5. Your Facebook Wall is your living room. Like a party host, you set the tone. You can decide that you don't want profanity or harsh language used. If your friends are debating, you enforce standards of civility. You can cut off argument entirely, if you want to. Not by saying, "I'm right, so shut up," but by saying, "Not here, not now." My friends who disagree with me on politics or religion know that I'm happy to message, or talk in person, about our differences. But I don't like to have those discussions in public, as it were. 

6. Defriending on Facebook /= rest-of-life breakup. If you have a family member or in-law (or anyone else, but this tends to only happen with family) who is making Facebook not fun for you, defriend. The term "defriend" is unfortunately global and apocalyptic, when all you are really doing is ending an activity that you and a friend engage in. 

7. Use FB to head off in-person conflicts. It's sometimes said that a gentleman or lady never insults another person unintentionally. Anyone who is in a political minority in their neighborhood or workplace has had the uncomfortable experience of being insulted unintentionally by someone who simply didn't know that One of Them was in the room. It's much nicer to discover that someone "Likes" the wrong party by seeing it pop up on a screen than by seeing their face turn purple when you casually say that anyone who votes for Wrong Party must have a cortex as free of wrinkles as Nicole Kidman's brow. 

What advice and stories do you have, readers? (And if your friends, co-workers, and relatives are impossible year-round and in-person, not just online during elections, write Miss Conduct! And "like" my page on Facebook. No politics there!)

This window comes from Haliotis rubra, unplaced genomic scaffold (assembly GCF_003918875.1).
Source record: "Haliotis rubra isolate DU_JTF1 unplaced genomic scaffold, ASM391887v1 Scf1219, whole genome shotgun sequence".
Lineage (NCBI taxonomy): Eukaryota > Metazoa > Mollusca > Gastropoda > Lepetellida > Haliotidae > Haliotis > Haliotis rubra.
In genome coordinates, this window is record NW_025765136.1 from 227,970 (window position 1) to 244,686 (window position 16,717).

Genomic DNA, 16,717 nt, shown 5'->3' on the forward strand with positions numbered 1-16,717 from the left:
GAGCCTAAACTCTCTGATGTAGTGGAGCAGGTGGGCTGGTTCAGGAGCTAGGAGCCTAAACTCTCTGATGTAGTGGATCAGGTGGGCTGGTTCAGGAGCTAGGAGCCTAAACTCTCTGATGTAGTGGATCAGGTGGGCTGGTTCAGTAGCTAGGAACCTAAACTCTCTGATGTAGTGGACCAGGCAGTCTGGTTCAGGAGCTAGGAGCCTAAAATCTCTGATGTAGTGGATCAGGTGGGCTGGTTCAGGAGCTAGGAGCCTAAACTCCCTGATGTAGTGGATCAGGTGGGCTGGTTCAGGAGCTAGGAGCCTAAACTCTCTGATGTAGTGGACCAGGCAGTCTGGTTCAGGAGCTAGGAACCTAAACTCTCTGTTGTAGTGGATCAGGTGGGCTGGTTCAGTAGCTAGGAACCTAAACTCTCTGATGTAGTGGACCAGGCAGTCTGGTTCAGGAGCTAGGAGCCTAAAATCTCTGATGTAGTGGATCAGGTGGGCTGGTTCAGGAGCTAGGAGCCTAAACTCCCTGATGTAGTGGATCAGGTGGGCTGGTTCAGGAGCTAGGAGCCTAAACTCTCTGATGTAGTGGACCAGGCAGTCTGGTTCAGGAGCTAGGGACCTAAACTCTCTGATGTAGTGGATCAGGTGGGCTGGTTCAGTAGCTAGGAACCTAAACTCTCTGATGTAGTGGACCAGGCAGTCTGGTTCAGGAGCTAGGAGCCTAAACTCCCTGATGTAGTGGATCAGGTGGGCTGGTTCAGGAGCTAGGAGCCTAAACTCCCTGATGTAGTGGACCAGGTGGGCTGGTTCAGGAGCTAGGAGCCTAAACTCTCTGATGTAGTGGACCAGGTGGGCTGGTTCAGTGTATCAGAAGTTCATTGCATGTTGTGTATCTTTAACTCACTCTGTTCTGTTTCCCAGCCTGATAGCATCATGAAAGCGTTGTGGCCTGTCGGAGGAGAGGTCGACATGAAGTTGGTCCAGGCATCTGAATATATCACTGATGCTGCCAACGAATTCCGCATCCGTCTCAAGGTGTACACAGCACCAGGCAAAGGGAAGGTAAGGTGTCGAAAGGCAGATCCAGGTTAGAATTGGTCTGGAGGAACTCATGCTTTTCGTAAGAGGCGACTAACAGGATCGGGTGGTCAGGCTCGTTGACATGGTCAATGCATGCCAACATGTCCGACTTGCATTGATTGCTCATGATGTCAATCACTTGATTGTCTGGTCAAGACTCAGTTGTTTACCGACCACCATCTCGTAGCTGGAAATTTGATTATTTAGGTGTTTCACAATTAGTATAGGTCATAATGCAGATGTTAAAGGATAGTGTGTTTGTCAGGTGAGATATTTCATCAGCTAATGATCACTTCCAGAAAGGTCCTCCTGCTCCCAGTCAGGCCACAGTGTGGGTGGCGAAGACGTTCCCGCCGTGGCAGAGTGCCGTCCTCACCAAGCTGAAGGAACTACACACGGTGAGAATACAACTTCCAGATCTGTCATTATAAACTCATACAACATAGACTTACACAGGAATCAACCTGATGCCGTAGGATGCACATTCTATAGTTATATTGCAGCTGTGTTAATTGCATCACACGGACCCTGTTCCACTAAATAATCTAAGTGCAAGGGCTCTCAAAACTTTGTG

This blog is not written or edited by or the Boston Globe.
The author is solely responsible for the content.

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About Miss Conduct
Welcome to Miss Conduct’s blog, a place where the popular Boston Globe Magazine columnist Robin Abrahams and her readers share etiquette tips, unravel social conundrums, and gossip about social behavior in pop culture and the news. Have a question of your own? Ask Robin using this form or by emailing her at

Who is Miss Conduct?

Robin Abrahamswrites the weekly "Miss Conduct" column for The Boston Globe Magazine and is the author of Miss Conduct's Mind over Manners. Robin has a PhD in psychology from Boston University and also works as a research associate at Harvard Business School. Her column is informed by her experience as a theater publicist, organizational-change communications manager, editor, stand-up comedian, and professor of psychology and English. She lives in Cambridge with her husband Marc Abrahams, the founder of the Ig Nobel Prizes, and their socially challenged but charismatic dog, Milo.